“About 77,000 people came to Alberta from other provinces and territories between April 2020 and June 2021, while almost 93,000 left, for a net loss of 16,000 residents,” wrote deputy ATB chief economist Rob Roach.
“The second quarter of 2021 saw a net outflow of 5,447, the largest loss since 2016.”
27% of young Calgarians say they’re out of here in 5 years
What’s behind the big change in a province known for the Alberta Advantage?
A City of Calgary survey last year might offer some insights.
The 2020 Calgary Attitudes and Outlook Survey found that among those in the 18-24 age bracket, 27 per cent said they would likely move away from the province’s largest city in about five years.
“In Alberta, there is a perception that there are a lack of diverse career pathways, leading people to look at other parts of Canada or beyond for opportunities in education or employment that may be closer aligned to their career objectives and social values,” Finch said.
“That’s a significant factor.”
There’s also a much greater distrust or discomfort about fossil fuel development, in the 18-29 demographic that Finch studied, as it relates to the environment and climate change.
“This age group has a very strong, committed perspective to issues associated with the environment, climate and renewable energy. They very much believe that fossil fuels, in a study I saw, are their parents’ fuel,” he said.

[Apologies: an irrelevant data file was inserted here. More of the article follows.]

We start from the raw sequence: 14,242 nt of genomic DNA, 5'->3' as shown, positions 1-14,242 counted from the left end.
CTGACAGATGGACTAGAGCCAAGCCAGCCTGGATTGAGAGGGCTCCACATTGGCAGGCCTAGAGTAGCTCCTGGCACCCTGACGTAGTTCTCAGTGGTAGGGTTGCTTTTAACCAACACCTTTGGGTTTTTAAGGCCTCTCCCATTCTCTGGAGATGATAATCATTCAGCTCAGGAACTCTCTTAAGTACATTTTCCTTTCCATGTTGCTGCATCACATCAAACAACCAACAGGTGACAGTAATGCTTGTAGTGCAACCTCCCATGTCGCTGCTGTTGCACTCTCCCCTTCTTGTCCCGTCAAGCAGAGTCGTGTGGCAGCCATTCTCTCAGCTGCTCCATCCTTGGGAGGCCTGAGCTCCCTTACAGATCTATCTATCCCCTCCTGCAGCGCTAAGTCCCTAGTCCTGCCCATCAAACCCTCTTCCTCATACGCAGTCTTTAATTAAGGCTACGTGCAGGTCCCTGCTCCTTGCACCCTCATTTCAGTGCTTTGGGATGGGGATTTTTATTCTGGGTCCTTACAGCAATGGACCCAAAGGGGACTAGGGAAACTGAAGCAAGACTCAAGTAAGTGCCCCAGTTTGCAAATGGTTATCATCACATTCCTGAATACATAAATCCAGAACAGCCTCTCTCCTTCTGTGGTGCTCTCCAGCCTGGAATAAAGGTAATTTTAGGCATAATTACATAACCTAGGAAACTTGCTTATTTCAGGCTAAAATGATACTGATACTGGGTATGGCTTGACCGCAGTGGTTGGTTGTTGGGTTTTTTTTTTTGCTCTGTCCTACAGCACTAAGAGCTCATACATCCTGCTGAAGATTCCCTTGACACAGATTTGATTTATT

Meanwhile, P.E.I.-bound librarian Dowell says it’s about social values, and a lot more.
“Being able to move where child care is much cheaper and I don’t have to worry about being laid off at the whim of a government,” she said.
“We know of four other families that have gone recently and others that are expanding their job searches.”
Young people don’t share ‘Alberta’ values
And newly-minted Kamloops resident Arney is on the same page, and remote working during the pandemic has also opened some doors.
“If Calgary isn’t seen as a place to be, a place that has a bright future, people are going to choose other places in the country. I don’t have to stay here,” Arney said.
“If Alberta is cutting salaries and services, if people have the option of leaving, they might.”
Finch says his unique background has helped him understand the challenge Alberta is now facing.
“I am a marketing professor. I look at this as a purchasing decision,” he said.
“When people start evaluating options, they want a place that aligns to their values, where they feel they belong. We are starting to see some incongruence with younger people not feeling that the broader values of the province or their city are aligned with their long-term social values and goals.
“That’s important because that’s an intangible that will contribute to intent. Social values frame not only their life, but their career prospects and decisions.”
With files from the Calgary Eyeopener.